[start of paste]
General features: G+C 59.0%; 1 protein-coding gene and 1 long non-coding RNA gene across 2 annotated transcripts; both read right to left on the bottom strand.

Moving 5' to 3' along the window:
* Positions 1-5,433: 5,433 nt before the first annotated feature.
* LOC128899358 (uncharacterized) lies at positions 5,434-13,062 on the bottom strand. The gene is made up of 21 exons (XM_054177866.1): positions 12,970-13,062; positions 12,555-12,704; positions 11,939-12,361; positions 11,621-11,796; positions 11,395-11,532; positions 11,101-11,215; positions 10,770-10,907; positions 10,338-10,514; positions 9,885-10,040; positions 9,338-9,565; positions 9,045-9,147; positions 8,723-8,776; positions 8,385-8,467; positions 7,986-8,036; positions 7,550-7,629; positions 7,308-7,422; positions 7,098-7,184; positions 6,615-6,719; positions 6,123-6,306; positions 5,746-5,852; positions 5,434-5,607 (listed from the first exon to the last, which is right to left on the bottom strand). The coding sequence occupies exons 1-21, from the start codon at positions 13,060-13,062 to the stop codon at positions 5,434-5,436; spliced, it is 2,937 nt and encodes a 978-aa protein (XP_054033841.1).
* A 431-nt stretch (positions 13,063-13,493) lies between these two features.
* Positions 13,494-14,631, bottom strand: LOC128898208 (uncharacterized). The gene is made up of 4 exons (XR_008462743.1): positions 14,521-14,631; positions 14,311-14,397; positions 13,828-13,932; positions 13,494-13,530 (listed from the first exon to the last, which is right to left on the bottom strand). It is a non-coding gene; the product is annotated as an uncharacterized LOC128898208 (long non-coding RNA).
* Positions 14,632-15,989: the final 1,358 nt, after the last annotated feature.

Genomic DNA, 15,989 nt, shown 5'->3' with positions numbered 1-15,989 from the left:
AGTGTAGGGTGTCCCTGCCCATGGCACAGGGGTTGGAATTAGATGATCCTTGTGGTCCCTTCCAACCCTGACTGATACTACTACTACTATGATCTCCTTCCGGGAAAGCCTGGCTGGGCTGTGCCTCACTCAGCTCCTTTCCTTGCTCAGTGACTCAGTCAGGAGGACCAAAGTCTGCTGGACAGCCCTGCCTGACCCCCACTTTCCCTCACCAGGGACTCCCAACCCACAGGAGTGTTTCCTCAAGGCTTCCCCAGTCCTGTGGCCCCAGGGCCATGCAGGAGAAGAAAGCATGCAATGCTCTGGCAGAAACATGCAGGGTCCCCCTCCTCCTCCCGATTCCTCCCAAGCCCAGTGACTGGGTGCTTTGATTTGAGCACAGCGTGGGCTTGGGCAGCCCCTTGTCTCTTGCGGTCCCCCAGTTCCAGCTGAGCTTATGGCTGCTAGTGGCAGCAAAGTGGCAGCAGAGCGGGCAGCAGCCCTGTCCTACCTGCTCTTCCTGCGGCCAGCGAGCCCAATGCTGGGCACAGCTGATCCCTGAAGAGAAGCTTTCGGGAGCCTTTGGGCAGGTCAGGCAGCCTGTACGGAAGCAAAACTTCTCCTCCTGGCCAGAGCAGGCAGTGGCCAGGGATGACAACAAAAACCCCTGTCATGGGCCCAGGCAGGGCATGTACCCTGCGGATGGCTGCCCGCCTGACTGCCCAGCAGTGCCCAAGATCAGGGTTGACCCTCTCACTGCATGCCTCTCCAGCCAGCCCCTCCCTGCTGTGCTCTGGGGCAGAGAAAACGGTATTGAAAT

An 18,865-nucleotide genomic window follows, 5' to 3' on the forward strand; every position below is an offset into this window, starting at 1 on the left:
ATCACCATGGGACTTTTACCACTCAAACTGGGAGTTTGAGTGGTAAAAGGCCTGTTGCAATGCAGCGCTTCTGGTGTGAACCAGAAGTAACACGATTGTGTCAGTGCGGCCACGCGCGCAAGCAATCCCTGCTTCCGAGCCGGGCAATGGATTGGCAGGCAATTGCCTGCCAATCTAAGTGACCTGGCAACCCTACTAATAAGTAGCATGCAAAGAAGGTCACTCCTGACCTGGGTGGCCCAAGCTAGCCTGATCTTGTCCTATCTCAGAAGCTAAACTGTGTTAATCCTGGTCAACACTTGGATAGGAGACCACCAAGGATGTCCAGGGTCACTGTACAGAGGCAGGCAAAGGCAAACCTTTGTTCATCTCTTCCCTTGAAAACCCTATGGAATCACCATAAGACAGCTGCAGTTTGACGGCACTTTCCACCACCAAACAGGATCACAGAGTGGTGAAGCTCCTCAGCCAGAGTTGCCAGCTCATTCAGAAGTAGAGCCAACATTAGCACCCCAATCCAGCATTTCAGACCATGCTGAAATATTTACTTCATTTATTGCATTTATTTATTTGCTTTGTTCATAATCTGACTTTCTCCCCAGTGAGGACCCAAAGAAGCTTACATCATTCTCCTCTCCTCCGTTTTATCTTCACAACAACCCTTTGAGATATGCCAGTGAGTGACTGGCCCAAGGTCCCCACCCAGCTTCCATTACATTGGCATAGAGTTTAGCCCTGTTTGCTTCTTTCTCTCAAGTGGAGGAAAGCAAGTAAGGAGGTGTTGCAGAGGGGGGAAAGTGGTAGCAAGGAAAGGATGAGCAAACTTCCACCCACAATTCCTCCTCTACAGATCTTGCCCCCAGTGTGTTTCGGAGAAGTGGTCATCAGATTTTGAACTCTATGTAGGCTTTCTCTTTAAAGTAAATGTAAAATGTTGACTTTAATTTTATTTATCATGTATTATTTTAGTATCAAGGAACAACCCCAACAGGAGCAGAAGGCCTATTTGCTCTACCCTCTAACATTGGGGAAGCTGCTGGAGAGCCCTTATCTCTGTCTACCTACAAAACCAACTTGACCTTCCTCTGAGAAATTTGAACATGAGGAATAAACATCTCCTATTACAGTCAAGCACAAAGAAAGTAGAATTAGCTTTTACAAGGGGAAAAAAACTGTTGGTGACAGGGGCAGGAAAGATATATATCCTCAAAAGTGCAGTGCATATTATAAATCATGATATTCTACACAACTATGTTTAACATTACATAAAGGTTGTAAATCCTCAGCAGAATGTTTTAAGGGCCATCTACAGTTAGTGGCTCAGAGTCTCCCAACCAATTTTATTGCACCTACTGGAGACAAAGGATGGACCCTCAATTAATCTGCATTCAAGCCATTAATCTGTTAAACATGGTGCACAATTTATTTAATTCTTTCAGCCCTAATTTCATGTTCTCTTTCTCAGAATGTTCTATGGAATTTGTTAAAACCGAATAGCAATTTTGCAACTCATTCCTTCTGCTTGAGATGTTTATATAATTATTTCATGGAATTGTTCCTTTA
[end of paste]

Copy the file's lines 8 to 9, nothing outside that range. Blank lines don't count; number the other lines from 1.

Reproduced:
Genomic DNA, 15,989 nt, shown 5'->3' with positions numbered 1-15,989 from the left:
AGTGTAGGGTGTCCCTGCCCATGGCACAGGGGTTGGAATTAGATGATCCTTGTGGTCCCTTCCAACCCTGACTGATACTACTACTACTATGATCTCCTTCCGGGAAAGCCTGGCTGGGCTGTGCCTCACTCAGCTCCTTTCCTTGCTCAGTGACTCAGTCAGGAGGACCAAAGTCTGCTGGACAGCCCTGCCTGACCCCCACTTTCCCTCACCAGGGACTCCCAACCCACAGGAGTGTTTCCTCAAGGCTTCCCCAGTCCTGTGGCCCCAGGGCCATGCAGGAGAAGAAAGCATGCAATGCTCTGGCAGAAACATGCAGGGTCCCCCTCCTCCTCCCGATTCCTCCCAAGCCCAGTGACTGGGTGCTTTGATTTGAGCACAGCGTGGGCTTGGGCAGCCCCTTGTCTCTTGCGGTCCCCCAGTTCCAGCTGAGCTTATGGCTGCTAGTGGCAGCAAAGTGGCAGCAGAGCGGGCAGCAGCCCTGTCCTACCTGCTCTTCCTGCGGCCAGCGAGCCCAATGCTGGGCACAGCTGATCCCTGAAGAGAAGCTTTCGGGAGCCTTTGGGCAGGTCAGGCAGCCTGTACGGAAGCAAAACTTCTCCTCCTGGCCAGAGCAGGCAGTGGCCAGGGATGACAACAAAAACCCCTGTCATGGGCCCAGGCAGGGCATGTACCCTGCGGATGGCTGCCCGCCTGACTGCCCAGCAGTGCCCAAGATCAGGGTTGACCCTCTCACTGCATGCCTCTCCAGCCAGCCCCTCCCTGCTGTGCTCTGGGGCAGAGAAAACGGTATTGAAAT